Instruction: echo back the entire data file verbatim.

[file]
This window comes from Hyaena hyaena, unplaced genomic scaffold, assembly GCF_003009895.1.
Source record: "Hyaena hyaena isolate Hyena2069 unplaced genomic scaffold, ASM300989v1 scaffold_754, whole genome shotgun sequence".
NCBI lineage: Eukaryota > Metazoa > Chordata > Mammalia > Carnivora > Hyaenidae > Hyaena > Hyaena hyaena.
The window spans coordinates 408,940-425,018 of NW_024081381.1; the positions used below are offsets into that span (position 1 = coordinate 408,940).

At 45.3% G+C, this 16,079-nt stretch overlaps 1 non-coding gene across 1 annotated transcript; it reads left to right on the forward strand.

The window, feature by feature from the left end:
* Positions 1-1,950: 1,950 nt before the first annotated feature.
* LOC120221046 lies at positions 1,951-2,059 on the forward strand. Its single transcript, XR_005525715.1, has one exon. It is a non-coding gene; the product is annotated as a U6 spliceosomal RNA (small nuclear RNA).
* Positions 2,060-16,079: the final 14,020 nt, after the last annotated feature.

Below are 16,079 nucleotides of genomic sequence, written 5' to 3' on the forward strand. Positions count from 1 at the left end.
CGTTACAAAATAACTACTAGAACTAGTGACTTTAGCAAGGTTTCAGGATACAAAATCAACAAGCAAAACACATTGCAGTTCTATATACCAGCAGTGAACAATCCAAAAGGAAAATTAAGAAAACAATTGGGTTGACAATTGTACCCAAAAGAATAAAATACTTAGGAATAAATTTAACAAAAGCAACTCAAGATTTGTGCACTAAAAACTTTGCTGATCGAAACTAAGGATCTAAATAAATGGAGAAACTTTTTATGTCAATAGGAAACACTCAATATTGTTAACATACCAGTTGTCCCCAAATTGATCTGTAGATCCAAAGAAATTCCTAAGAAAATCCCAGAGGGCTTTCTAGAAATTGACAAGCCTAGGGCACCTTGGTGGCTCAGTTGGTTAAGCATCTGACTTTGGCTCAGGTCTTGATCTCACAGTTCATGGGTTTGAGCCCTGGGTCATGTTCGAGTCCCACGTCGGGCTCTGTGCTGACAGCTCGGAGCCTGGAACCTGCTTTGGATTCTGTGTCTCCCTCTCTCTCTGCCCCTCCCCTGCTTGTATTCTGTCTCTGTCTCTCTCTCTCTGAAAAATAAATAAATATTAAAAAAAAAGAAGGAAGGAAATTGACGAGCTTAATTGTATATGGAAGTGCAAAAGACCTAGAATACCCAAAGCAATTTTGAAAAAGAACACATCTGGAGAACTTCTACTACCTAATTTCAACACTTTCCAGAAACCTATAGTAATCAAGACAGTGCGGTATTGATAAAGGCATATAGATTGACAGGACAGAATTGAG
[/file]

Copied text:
This window comes from Hyaena hyaena, unplaced genomic scaffold, assembly GCF_003009895.1.
Source record: "Hyaena hyaena isolate Hyena2069 unplaced genomic scaffold, ASM300989v1 scaffold_754, whole genome shotgun sequence".
NCBI lineage: Eukaryota > Metazoa > Chordata > Mammalia > Carnivora > Hyaenidae > Hyaena > Hyaena hyaena.
The window spans coordinates 408,940-425,018 of NW_024081381.1; the positions used below are offsets into that span (position 1 = coordinate 408,940).

At 45.3% G+C, this 16,079-nt stretch overlaps 1 non-coding gene across 1 annotated transcript; it reads left to right on the forward strand.

The window, feature by feature from the left end:
* Positions 1-1,950: 1,950 nt before the first annotated feature.
* LOC120221046 lies at positions 1,951-2,059 on the forward strand. Its single transcript, XR_005525715.1, has one exon. It is a non-coding gene; the product is annotated as a U6 spliceosomal RNA (small nuclear RNA).
* Positions 2,060-16,079: the final 14,020 nt, after the last annotated feature.

Below are 16,079 nucleotides of genomic sequence, written 5' to 3' on the forward strand. Positions count from 1 at the left end.
CGTTACAAAATAACTACTAGAACTAGTGACTTTAGCAAGGTTTCAGGATACAAAATCAACAAGCAAAACACATTGCAGTTCTATATACCAGCAGTGAACAATCCAAAAGGAAAATTAAGAAAACAATTGGGTTGACAATTGTACCCAAAAGAATAAAATACTTAGGAATAAATTTAACAAAAGCAACTCAAGATTTGTGCACTAAAAACTTTGCTGATCGAAACTAAGGATCTAAATAAATGGAGAAACTTTTTATGTCAATAGGAAACACTCAATATTGTTAACATACCAGTTGTCCCCAAATTGATCTGTAGATCCAAAGAAATTCCTAAGAAAATCCCAGAGGGCTTTCTAGAAATTGACAAGCCTAGGGCACCTTGGTGGCTCAGTTGGTTAAGCATCTGACTTTGGCTCAGGTCTTGATCTCACAGTTCATGGGTTTGAGCCCTGGGTCATGTTCGAGTCCCACGTCGGGCTCTGTGCTGACAGCTCGGAGCCTGGAACCTGCTTTGGATTCTGTGTCTCCCTCTCTCTCTGCCCCTCCCCTGCTTGTATTCTGTCTCTGTCTCTCTCTCTCTGAAAAATAAATAAATATTAAAAAAAAAGAAGGAAGGAAATTGACGAGCTTAATTGTATATGGAAGTGCAAAAGACCTAGAATACCCAAAGCAATTTTGAAAAAGAACACATCTGGAGAACTTCTACTACCTAATTTCAACACTTTCCAGAAACCTATAGTAATCAAGACAGTGCGGTATTGATAAAGGCATATAGATTGACAGGACAGAATTGAG